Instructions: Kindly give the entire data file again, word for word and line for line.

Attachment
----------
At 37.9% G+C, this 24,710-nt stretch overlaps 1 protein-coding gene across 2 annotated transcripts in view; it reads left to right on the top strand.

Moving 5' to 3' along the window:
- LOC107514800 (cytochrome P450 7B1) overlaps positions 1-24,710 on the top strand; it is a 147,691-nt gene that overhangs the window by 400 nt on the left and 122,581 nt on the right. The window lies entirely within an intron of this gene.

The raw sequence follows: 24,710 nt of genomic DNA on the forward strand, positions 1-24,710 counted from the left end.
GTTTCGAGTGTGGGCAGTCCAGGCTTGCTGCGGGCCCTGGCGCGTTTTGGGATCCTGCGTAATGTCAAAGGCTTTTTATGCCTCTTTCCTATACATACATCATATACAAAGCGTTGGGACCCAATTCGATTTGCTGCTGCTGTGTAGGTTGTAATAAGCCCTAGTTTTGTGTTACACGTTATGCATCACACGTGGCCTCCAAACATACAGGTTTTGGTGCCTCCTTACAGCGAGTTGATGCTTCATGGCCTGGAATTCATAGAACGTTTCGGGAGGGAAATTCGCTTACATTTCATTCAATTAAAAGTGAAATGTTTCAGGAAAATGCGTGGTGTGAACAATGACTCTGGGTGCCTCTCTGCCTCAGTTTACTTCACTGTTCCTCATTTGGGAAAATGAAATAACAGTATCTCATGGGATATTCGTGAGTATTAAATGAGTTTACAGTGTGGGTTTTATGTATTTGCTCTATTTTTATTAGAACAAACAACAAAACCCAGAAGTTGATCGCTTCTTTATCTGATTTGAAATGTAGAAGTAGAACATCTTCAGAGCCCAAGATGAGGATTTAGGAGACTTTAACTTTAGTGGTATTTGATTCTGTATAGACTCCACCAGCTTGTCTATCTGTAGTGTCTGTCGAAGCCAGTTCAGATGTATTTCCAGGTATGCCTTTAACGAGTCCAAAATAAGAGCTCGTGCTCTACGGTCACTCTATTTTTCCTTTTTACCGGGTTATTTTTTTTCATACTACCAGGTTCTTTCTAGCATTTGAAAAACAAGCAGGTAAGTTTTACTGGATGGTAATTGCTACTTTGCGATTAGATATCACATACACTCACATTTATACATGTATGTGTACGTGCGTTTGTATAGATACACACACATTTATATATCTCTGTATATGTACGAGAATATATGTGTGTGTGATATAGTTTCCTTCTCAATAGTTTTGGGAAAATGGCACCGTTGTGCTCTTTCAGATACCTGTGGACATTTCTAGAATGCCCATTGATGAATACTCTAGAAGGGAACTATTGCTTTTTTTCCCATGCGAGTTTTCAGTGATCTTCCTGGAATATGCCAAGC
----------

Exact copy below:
At 37.9% G+C, this 24,710-nt stretch overlaps 1 protein-coding gene across 2 annotated transcripts in view; it reads left to right on the top strand.

Moving 5' to 3' along the window:
- LOC107514800 (cytochrome P450 7B1) overlaps positions 1-24,710 on the top strand; it is a 147,691-nt gene that overhangs the window by 400 nt on the left and 122,581 nt on the right. The window lies entirely within an intron of this gene.

The raw sequence follows: 24,710 nt of genomic DNA on the forward strand, positions 1-24,710 counted from the left end.
GTTTCGAGTGTGGGCAGTCCAGGCTTGCTGCGGGCCCTGGCGCGTTTTGGGATCCTGCGTAATGTCAAAGGCTTTTTATGCCTCTTTCCTATACATACATCATATACAAAGCGTTGGGACCCAATTCGATTTGCTGCTGCTGTGTAGGTTGTAATAAGCCCTAGTTTTGTGTTACACGTTATGCATCACACGTGGCCTCCAAACATACAGGTTTTGGTGCCTCCTTACAGCGAGTTGATGCTTCATGGCCTGGAATTCATAGAACGTTTCGGGAGGGAAATTCGCTTACATTTCATTCAATTAAAAGTGAAATGTTTCAGGAAAATGCGTGGTGTGAACAATGACTCTGGGTGCCTCTCTGCCTCAGTTTACTTCACTGTTCCTCATTTGGGAAAATGAAATAACAGTATCTCATGGGATATTCGTGAGTATTAAATGAGTTTACAGTGTGGGTTTTATGTATTTGCTCTATTTTTATTAGAACAAACAACAAAACCCAGAAGTTGATCGCTTCTTTATCTGATTTGAAATGTAGAAGTAGAACATCTTCAGAGCCCAAGATGAGGATTTAGGAGACTTTAACTTTAGTGGTATTTGATTCTGTATAGACTCCACCAGCTTGTCTATCTGTAGTGTCTGTCGAAGCCAGTTCAGATGTATTTCCAGGTATGCCTTTAACGAGTCCAAAATAAGAGCTCGTGCTCTACGGTCACTCTATTTTTCCTTTTTACCGGGTTATTTTTTTTCATACTACCAGGTTCTTTCTAGCATTTGAAAAACAAGCAGGTAAGTTTTACTGGATGGTAATTGCTACTTTGCGATTAGATATCACATACACTCACATTTATACATGTATGTGTACGTGCGTTTGTATAGATACACACACATTTATATATCTCTGTATATGTACGAGAATATATGTGTGTGTGATATAGTTTCCTTCTCAATAGTTTTGGGAAAATGGCACCGTTGTGCTCTTTCAGATACCTGTGGACATTTCTAGAATGCCCATTGATGAATACTCTAGAAGGGAACTATTGCTTTTTTTCCCATGCGAGTTTTCAGTGATCTTCCTGGAATATGCCAAGC